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Watch how you gobble: good #Thanksgiving food choices

Watch how you gobble: good #Thanksgiving food choices
This is not the turkey you're looking for. This is not the turkey you're looking for. Lots of amateur athletes will kick off Thanksgiving by participating in their local Turkey Trot race, and that helps rationalize the eating-fest that follows. But for those of us who need to keep our eating choices sane this Thursday, Thanksgiving means having a plan ahead of time. Remember these tips before you dig in:  
  • Remember, this is a meal, just like all the others. Do not over-glamourize buffets - the real meaning of this holiday is counting your blessings and spending time with your family and friends. Don’t overemphasize food just because everyone else seems to.
  • Do not arrive at get-togethers hungry. Eat something sensible at home before you arrive at Aunt Midge’s famous spread. This will prevent you from making poor food choices out of sheer weakness.
  • Watch your alcohol consumption. Getting a buzz on will lower your inhibitions and therefore you'll be more susceptible to throwing in the towel on healthy eating for the day.
  • Eat a “healthy plate” first. Allow yourself some less healthy options if you’re still hungry after your first, healthy helpings. That first plate may satisfy you completely - you don’t know unless you try.
  • Start with salad or vegetables. If you start your meal with these bulky, low-calorie options, you’re less likely to gorge on less virtuous options. Caution: sweet potatoes aren’t a healthy choice if they are infused with marshmallows and other sugars.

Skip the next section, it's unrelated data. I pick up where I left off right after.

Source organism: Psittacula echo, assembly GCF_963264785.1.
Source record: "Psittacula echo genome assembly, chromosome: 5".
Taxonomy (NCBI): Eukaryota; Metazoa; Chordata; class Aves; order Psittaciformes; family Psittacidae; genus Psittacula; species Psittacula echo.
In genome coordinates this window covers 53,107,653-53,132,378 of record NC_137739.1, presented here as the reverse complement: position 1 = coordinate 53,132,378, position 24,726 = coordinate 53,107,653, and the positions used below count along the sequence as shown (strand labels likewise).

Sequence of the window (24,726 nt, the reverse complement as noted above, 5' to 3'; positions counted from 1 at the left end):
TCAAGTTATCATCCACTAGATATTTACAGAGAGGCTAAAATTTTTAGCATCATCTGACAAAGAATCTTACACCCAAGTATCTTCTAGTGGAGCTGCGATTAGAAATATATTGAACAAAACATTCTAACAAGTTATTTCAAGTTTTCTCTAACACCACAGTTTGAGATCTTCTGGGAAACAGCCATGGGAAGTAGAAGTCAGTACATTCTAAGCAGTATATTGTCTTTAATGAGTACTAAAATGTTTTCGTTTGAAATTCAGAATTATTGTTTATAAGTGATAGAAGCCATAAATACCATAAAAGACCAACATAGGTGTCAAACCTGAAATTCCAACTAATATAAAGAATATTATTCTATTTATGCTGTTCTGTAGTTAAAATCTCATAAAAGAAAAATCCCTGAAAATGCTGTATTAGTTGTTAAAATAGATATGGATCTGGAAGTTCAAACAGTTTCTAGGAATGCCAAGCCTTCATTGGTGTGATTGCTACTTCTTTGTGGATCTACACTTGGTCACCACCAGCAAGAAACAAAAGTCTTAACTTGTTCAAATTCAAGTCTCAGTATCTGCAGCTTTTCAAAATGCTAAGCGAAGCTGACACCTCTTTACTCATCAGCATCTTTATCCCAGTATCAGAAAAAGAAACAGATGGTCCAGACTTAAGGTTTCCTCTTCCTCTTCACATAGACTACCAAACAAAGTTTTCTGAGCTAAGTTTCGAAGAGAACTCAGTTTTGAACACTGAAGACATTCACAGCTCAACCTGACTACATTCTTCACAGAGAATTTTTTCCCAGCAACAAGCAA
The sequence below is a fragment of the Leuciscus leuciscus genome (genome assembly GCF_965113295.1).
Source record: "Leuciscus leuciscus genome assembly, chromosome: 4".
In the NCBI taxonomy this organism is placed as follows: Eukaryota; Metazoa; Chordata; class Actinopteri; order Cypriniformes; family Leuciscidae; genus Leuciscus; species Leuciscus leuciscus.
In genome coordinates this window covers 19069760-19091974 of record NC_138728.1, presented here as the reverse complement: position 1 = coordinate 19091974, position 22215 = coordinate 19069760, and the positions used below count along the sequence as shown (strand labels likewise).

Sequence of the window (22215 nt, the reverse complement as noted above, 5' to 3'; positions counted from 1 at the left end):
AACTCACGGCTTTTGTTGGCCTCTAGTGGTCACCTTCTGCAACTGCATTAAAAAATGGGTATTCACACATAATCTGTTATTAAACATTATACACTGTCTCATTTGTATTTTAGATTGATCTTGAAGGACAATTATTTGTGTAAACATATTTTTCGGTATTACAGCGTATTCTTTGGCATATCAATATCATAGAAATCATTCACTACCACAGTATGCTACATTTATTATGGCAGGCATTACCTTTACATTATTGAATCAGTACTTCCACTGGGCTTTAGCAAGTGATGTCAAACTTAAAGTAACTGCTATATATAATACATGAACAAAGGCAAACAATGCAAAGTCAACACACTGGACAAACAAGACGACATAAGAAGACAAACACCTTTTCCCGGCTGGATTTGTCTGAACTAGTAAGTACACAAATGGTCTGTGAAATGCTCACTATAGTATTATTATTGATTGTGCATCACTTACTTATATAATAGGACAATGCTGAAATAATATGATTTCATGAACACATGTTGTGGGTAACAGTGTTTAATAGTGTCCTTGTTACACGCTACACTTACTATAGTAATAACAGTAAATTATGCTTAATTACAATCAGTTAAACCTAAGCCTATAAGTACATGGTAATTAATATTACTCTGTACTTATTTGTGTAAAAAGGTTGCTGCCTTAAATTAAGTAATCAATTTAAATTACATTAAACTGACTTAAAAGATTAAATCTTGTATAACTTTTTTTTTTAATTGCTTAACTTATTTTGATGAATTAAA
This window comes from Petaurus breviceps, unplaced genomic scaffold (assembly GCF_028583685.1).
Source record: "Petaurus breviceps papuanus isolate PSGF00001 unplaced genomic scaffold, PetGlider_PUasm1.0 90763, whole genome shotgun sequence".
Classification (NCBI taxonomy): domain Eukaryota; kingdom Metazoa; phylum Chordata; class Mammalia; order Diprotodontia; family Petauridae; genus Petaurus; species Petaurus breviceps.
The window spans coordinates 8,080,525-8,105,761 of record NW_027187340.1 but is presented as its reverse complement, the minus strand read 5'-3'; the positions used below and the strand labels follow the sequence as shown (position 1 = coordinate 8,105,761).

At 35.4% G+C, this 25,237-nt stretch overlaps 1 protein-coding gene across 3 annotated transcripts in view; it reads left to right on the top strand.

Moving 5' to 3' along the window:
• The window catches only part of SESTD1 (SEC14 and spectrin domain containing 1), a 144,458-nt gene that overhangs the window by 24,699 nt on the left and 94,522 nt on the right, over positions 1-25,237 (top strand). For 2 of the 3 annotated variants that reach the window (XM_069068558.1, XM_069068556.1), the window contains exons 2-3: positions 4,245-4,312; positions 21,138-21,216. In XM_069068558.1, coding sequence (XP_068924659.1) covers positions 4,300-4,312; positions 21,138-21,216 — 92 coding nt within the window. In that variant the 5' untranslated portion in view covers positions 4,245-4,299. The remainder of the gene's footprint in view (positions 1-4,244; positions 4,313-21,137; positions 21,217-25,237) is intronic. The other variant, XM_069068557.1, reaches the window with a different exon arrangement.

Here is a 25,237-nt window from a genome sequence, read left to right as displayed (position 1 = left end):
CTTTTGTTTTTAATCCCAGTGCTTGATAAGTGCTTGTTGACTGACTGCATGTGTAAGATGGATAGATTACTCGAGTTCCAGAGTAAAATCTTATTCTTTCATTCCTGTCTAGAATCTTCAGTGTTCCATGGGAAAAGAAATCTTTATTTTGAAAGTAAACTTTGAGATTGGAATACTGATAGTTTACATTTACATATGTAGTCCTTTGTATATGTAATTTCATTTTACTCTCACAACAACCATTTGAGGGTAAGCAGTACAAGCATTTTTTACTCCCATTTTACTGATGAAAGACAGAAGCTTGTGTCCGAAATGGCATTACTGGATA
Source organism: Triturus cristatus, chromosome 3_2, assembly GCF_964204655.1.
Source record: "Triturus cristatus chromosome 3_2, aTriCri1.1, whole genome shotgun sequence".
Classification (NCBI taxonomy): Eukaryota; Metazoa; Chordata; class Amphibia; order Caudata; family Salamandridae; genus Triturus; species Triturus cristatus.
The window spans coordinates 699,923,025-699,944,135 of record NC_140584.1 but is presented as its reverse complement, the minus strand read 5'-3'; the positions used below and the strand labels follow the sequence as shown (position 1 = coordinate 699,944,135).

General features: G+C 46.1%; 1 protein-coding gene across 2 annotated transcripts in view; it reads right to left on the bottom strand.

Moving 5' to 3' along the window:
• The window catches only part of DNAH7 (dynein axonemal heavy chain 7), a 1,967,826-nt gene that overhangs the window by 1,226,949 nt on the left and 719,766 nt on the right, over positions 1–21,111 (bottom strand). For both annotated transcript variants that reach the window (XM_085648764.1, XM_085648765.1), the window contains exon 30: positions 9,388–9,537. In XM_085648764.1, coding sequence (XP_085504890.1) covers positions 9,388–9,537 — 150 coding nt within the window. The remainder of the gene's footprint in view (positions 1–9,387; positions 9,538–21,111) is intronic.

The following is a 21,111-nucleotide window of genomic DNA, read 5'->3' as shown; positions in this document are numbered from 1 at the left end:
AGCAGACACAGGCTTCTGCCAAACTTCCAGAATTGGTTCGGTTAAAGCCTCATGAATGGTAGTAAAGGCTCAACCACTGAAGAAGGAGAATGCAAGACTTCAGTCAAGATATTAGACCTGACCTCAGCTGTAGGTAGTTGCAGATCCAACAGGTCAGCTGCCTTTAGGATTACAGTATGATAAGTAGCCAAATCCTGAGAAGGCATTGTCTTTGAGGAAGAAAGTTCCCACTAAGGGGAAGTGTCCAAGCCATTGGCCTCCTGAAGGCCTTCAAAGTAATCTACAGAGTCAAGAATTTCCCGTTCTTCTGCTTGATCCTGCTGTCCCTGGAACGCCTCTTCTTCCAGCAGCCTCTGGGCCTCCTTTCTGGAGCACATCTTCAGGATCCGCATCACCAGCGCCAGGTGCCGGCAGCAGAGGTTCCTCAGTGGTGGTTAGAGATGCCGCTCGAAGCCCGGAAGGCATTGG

• Eat the white meat. The turkey’s white meat is a quality protein, so enjoy. Steer clear of the dark meat and the skin if you’re cutting fat.
  • Eat “white carbs” last, if at all. Things that contain white flour and sugar should be eaten in moderation, like stuffing, white bread, pie, etc. If you’re still hungry at the end of your healthy first plate, take small portions of these foods.
  • Only eat until you are full. Do not eat past the point of fullness. If well-meaning friends or relatives keep bugging you to try something and you know you’re full, ask if you can take a serving to go so you can eat it when you can “really appreciate it fully”.
  • Don’t require perfection of yourself. Few people eat perfectly during Thanksgiving, so if you weren’t as disciplined as you wanted to be, don’t beat yourself up. Think of it as carbo-loading for a big Friday workout!

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